Kennedy Rare-Earth-Elements (REE) Briefing to IAEA, United Nations





The interactive transcript could not be loaded.


Rating is available when the video has been rented.
This feature is not available right now. Please try again later.
Published on Jul 27, 2014

On June 27th James Kennedy presented to the United Nations International Atomic Energy Agency at the IAEA world headquarters in Vienna. The technical paper is titled: "Creating a Multi-National Development Platform: Thorium Energy & Rare Earth Value Chain" written by John Kutsch and James Kennedy. The paper discusses recent U.S. Federal legislation that offers a private sector solution to the economic and national security issues resulting from China's monopoly control of rare earths. This legislation also provides a private sector solution for the long term safe storage of Thorium and the commercial development of Thorium energy systems and industrial products.

Regarding Rare earths, the paper and presentation also answer the question: Why can't Molycorp, Lynas or any other 'western' rare earth company succeed?

Mr. Kennedy demonstrates that China's production and market advantage in rare earth minerals is largely the result of NRC and IAEA "Source Material" regulations with unintended consequences.

Source Material: Materials containing any ratio or combination of Thorium and Uranium above .05%. Producing or holding these materials within the regulatory threshold (.05%) requires extensive and wide-ranging licensing, storage, transportation, remediation disposal and compliance costs, including prohibitive liability and bonding issues. Consequently any potential supplier of byproduct / co-product rare earth resources that would be designated as "source material' disposes of these valuable resources to avoid liability and compliance issues.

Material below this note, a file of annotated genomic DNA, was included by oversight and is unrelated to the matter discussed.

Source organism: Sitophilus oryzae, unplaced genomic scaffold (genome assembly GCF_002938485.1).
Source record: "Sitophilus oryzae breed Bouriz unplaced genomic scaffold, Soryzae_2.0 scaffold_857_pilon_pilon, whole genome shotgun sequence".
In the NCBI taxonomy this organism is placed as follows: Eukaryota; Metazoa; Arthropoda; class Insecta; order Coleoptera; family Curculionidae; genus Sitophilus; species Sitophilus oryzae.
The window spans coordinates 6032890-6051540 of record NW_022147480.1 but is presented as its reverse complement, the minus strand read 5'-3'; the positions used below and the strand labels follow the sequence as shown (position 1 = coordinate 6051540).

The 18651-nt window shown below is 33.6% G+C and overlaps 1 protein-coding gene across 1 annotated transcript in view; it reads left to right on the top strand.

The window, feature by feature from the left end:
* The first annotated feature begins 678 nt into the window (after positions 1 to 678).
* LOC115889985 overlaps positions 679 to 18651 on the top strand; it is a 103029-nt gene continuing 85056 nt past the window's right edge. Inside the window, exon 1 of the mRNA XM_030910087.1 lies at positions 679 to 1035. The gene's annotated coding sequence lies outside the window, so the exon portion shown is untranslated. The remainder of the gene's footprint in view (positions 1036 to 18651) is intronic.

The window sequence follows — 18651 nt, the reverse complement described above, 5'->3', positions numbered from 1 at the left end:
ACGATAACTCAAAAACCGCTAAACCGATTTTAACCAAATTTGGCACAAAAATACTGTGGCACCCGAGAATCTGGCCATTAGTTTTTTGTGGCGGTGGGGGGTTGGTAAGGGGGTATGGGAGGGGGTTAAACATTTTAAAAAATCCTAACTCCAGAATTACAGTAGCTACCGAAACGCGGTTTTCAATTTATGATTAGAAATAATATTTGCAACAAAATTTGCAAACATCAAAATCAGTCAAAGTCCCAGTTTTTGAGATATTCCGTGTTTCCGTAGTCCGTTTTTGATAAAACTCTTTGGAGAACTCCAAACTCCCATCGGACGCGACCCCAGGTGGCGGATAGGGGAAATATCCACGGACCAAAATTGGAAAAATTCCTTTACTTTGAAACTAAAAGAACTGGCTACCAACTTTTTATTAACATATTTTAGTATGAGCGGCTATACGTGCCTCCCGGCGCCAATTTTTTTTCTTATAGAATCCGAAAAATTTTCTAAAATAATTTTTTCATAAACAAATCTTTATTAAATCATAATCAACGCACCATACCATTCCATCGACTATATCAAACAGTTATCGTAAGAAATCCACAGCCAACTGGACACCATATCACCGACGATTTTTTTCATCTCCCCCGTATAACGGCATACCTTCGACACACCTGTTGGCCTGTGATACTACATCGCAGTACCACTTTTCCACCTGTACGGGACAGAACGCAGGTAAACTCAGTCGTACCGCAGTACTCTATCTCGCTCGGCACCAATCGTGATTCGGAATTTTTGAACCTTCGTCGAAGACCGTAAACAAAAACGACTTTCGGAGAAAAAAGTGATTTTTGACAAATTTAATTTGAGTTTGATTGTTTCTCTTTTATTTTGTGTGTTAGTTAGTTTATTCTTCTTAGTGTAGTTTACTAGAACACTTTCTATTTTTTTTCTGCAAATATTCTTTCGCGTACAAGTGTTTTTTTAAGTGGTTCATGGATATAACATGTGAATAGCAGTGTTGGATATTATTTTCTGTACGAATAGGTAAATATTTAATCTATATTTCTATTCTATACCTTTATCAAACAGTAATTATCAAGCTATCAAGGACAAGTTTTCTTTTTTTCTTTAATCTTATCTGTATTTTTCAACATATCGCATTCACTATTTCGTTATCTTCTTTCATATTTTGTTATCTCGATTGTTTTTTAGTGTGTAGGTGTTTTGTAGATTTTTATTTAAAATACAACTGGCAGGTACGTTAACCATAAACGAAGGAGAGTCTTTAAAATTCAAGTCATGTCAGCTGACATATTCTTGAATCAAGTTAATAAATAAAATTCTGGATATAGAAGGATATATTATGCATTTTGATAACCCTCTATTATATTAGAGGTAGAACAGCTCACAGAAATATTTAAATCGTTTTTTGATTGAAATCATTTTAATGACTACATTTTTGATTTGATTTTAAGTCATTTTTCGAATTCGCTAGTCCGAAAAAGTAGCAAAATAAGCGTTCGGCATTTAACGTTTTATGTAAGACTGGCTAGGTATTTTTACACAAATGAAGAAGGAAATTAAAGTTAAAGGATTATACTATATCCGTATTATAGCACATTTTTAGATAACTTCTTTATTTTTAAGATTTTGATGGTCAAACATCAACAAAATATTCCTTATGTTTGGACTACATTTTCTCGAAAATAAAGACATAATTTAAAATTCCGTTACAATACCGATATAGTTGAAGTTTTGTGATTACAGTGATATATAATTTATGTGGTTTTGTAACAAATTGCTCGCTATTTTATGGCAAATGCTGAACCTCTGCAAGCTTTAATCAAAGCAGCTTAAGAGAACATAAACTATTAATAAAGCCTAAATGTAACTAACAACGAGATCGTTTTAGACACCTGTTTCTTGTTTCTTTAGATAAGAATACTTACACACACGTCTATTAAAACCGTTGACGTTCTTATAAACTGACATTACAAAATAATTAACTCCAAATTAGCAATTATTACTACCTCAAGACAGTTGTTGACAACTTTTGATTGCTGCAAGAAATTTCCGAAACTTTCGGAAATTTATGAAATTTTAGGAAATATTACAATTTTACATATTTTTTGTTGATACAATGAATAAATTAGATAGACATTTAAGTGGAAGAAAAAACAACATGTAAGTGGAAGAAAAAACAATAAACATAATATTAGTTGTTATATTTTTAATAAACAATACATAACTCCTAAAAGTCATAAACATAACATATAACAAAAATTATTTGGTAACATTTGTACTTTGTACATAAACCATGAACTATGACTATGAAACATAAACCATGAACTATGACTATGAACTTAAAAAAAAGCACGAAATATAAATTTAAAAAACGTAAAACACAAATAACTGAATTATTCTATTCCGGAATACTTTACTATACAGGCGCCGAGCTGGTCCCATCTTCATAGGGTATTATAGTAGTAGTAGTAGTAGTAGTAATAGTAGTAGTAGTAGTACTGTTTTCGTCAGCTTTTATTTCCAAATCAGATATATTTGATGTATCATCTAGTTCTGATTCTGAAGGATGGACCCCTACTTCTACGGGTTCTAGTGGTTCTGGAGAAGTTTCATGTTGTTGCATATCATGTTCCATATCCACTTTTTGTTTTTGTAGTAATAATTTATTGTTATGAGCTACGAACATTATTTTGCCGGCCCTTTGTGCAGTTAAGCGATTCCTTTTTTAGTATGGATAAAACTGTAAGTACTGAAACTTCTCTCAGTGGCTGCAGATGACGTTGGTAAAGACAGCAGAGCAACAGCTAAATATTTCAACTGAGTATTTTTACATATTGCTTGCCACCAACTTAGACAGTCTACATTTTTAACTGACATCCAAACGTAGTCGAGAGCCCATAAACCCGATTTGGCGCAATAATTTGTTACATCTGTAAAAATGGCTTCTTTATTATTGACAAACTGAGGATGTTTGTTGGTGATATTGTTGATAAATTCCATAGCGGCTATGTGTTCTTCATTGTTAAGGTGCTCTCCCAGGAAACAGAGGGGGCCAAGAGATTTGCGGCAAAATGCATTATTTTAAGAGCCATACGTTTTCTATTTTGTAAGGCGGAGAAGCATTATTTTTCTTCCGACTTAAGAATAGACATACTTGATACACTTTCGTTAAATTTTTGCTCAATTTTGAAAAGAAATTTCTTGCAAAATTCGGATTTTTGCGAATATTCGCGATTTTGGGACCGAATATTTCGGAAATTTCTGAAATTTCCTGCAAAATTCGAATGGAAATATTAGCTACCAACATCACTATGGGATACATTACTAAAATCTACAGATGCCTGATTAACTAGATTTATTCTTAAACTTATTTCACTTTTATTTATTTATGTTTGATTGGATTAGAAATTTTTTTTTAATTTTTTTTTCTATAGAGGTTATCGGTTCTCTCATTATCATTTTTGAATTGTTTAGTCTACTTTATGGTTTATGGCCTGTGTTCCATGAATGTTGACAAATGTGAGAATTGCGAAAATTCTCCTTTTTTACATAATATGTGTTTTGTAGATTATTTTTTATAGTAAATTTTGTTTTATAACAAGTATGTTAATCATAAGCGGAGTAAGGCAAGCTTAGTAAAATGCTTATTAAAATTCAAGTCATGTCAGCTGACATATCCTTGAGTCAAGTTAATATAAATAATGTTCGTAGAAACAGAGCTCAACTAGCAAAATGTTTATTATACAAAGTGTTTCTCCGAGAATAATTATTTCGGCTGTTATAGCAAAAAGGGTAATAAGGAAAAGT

NRC / IAEA regulations regarding "Source Material" played a key roll in undermining the economic viability of all 'western' rare earth producers and are a critical factor in China's current 'market advantage'. Producers like Molycorp and Lynas, with low Thorium deposits, can never compete with China.

Domestic Rare Earth Element resources are abundant and available: U.S mining companies currently mine as much as 50% of global Rare Earth demand every year. But these resources are diverted in tailings lakes or are redistributed back into the host ore body, due to NRC and IAEA regulations defining Monazite and other Thorium bearing rare earth resources as "Source Material".

Mr. Kennedy also outlines recent U.S. Federal legislation that would solve the "Thorium Problem" by creating a federally chartered multinational Thorium Energy and Industrial Products Corporation (Thorium Bank). Privately funded and operated, this would decouple thorium from rare earth production. The Thorium Corporation would also have Congressional Authority to develop Thorium energy systems and industrial products (H.R. 4883, S. 2006)


This was also crafted to address the U.S. Weapons Systems 100% Dependent on China for Rare Earths.


Federal Legislation governing Strategic Materials, 10 USC 2533b, does not specify rare earths, but includes metal alloys containing limited amounts of manganese, silicon, copper, or aluminum, chromium, cobalt, columbium, molybdenum, nickel, titanium, tungsten, vanadium, nickel and iron-nickel, cobalt, Titanium and Zirconium alloys. Federal Regulations require that these materials be melted in the U.S. Most of these materials are utilized in rare earth alloys, magnets and components in the defense industry.






When autoplay is enabled, a suggested video will automatically play next.

Up next

to add this to Watch Later

Add to

Loading playlists...